My own mind goes back vividly to 1958, the World Cup finals in Sweden, and the psychologist whom the Brazilians brought with them to Gothenburg, where I was reporting the tournament. I spoke to him. He was a small, bespectacled man, unshaven, in a grey jersey. The word was that the Brazilians had brought him in the hope of avoiding the shameful violence of the so-called Battle of Berne at the 1954 World Cup quarterfinals. Losing against the powerful Hungarian team, the Brazilian players ran amok. Two of them were sent off, others might well have been, by the authoritative English referee, Arthur Ellis, who also sent off a Hungarian. Brazil were disgraced and beaten. It seemed to be thought by their football hierarchy that their supposedly undomesticated players had the need of a psychologist to keep them calm.

Beside the Ullevi stadium training field, the psychologist told me that he didn’t believe in lecturing the players as a group; nor did he believe in addressing them individually since this could exacerbate their problems. He encouraged them to draw pictures of players. The more sophisticated of them drew players in some detail, the less educated drew the equivalent of matchstick men. They made good wing partnerships, the psychologist said.

Astonishingly, in retrospect, he advised that neither Pele nor Garrincha should be picked for the team. Pele, only 17 years old, was not, he said, remotely mature enough. Garrincha was hopelessly unpredictable. Neither player started in the team, but when they did come in, for the qualifying group game against the Soviet Union, they electrified the team and ran rings around the Russians. Brazil won comfortably, 2-0.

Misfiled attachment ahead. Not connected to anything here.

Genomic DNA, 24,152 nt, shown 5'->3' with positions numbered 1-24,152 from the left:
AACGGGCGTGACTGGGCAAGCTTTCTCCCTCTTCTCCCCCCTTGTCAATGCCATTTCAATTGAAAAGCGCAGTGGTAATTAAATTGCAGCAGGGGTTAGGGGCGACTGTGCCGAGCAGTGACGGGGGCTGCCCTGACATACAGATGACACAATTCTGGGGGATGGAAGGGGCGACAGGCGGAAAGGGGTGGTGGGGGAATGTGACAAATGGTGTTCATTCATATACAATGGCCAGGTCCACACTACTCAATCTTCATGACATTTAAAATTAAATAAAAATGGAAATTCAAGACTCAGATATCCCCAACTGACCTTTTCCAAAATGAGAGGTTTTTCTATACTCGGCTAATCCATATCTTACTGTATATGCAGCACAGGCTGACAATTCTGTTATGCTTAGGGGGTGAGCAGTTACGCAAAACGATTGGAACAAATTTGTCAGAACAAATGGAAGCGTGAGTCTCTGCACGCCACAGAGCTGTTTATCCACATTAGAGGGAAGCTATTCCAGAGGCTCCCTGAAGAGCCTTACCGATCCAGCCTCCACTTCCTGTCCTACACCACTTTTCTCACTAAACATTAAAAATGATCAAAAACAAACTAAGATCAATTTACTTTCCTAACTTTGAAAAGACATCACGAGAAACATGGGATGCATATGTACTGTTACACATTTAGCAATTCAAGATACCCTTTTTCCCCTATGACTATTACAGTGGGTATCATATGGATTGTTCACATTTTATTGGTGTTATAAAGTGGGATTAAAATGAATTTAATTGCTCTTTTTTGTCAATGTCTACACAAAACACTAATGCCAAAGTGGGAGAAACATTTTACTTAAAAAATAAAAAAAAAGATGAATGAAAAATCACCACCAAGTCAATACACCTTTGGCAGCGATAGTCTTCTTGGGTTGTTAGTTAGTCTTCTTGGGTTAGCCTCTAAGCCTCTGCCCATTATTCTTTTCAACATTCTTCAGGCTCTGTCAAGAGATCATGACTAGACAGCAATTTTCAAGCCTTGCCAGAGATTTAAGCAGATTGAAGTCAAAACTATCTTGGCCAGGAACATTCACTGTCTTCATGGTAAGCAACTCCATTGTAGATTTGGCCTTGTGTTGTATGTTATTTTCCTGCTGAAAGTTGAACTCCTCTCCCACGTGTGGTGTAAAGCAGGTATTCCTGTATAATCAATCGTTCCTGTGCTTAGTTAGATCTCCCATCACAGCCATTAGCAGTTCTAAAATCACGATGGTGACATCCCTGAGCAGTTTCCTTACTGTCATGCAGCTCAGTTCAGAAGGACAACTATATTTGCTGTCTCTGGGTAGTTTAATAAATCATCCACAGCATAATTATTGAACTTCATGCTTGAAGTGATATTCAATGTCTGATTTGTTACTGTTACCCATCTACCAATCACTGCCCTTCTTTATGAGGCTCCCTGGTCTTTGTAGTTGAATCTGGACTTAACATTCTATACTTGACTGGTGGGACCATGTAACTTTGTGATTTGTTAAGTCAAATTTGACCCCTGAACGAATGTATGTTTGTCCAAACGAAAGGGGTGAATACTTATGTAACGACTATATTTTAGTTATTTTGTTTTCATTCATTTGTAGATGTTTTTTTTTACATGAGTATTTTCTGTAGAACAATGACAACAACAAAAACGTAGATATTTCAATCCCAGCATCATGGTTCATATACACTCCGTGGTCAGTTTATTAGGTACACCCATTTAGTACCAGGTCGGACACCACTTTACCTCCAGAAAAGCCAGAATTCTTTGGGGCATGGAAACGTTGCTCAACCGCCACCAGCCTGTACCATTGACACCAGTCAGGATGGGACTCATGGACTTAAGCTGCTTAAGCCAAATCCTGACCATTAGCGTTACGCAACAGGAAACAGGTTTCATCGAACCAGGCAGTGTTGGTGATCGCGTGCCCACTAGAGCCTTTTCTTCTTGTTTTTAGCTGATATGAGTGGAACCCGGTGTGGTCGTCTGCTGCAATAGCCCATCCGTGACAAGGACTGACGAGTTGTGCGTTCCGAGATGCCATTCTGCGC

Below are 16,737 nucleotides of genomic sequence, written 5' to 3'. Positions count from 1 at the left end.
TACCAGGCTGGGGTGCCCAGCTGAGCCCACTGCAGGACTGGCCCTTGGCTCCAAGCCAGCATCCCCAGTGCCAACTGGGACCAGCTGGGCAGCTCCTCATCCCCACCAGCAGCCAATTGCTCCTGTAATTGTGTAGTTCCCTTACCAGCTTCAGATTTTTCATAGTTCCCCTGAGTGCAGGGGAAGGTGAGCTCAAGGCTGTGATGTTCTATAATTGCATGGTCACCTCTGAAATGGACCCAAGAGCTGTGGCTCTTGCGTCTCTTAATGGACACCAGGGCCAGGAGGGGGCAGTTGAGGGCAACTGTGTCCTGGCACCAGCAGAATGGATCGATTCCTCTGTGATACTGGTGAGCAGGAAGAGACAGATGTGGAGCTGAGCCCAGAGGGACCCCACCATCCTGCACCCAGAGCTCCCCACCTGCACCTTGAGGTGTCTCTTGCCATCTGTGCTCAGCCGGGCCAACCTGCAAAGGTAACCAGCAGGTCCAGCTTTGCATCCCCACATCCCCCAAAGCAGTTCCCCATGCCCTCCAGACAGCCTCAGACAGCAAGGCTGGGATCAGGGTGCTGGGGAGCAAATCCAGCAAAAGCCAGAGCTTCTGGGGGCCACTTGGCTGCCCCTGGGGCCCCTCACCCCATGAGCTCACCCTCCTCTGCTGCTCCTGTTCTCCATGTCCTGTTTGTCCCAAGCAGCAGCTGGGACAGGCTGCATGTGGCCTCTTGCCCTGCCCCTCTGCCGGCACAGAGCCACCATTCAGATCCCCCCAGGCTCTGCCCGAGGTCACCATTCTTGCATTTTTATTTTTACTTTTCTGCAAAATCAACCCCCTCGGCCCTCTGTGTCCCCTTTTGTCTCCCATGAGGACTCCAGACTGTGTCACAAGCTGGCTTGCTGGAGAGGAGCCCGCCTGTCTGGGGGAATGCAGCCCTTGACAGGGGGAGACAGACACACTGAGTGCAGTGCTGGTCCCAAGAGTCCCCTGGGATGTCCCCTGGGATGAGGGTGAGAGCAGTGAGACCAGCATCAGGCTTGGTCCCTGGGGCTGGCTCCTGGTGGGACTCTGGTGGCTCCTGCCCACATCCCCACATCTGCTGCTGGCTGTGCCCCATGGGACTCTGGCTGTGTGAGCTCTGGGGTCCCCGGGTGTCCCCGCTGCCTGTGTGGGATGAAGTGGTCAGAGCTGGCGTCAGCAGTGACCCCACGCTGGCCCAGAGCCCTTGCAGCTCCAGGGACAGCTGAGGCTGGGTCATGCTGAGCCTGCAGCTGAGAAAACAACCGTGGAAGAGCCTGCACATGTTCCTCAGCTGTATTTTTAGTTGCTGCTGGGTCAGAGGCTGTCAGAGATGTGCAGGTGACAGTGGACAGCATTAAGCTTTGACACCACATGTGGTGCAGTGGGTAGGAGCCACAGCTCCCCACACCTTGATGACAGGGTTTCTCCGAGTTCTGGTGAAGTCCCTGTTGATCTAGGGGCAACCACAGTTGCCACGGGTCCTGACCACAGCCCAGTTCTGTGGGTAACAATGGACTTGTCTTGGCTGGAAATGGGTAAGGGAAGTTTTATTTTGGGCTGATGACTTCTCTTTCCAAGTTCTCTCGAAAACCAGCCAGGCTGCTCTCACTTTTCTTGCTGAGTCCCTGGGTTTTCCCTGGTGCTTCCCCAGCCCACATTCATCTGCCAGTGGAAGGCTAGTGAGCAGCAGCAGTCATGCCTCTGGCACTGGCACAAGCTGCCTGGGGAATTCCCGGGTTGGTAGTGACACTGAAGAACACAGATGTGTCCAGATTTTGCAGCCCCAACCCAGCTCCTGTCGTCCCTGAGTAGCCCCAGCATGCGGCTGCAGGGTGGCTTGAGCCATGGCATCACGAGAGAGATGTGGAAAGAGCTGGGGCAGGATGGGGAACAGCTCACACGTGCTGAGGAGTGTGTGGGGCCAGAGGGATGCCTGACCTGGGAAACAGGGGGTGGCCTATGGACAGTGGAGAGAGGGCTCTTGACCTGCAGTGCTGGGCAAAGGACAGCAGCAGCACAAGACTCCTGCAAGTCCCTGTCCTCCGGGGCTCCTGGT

Pele, a prodigy, playing just behind the centre forward, was cool, skilled and incisive, far beyond his years. Garrincha, on the right wing, was simply a force of nature. His body swerve, leaving opposing left backs and whoever tried to support them hopelessly on the wrong foot, his blistering pace and his versatility made him almost impossible to contain. But he was a child of nature, utterly feckless, father of seven daughters, just as happy to play pick up football on a beaten earth pitch with a trench running across it in his village, Pau Grande, as to turn out in Rio for the Botafogo club.

Shortly before Brazil won the final, they gave a Press Conference at which the team manager, Vicente Feola, was asked what he thought of the psychologist, to which his interpreter replied, “Senhor Feola is not saying he wishes the psychologist would go to Hell, but he is thinking it.” But when Brazil had duly thrashed Sweden in Stockholm 5-2 to win the final, the happy psychologist joined players in carrying the Brazilian flag triumphantly round the pitch. Whether Brazil could have succeeded had his advice been followed seems uncertain at the least.

Soccer managers have traditionally needed to be amateur psychologists to deal with their players. The great Herbert Chapman, true architect of Arsenal’s success, (1925-1934) once called his young left half George Male into his office and astonished him by telling him he was going to be the new right back. “By the time I left his office,” Male recalled after years of success, “I knew I was going to be the best right back in the world.”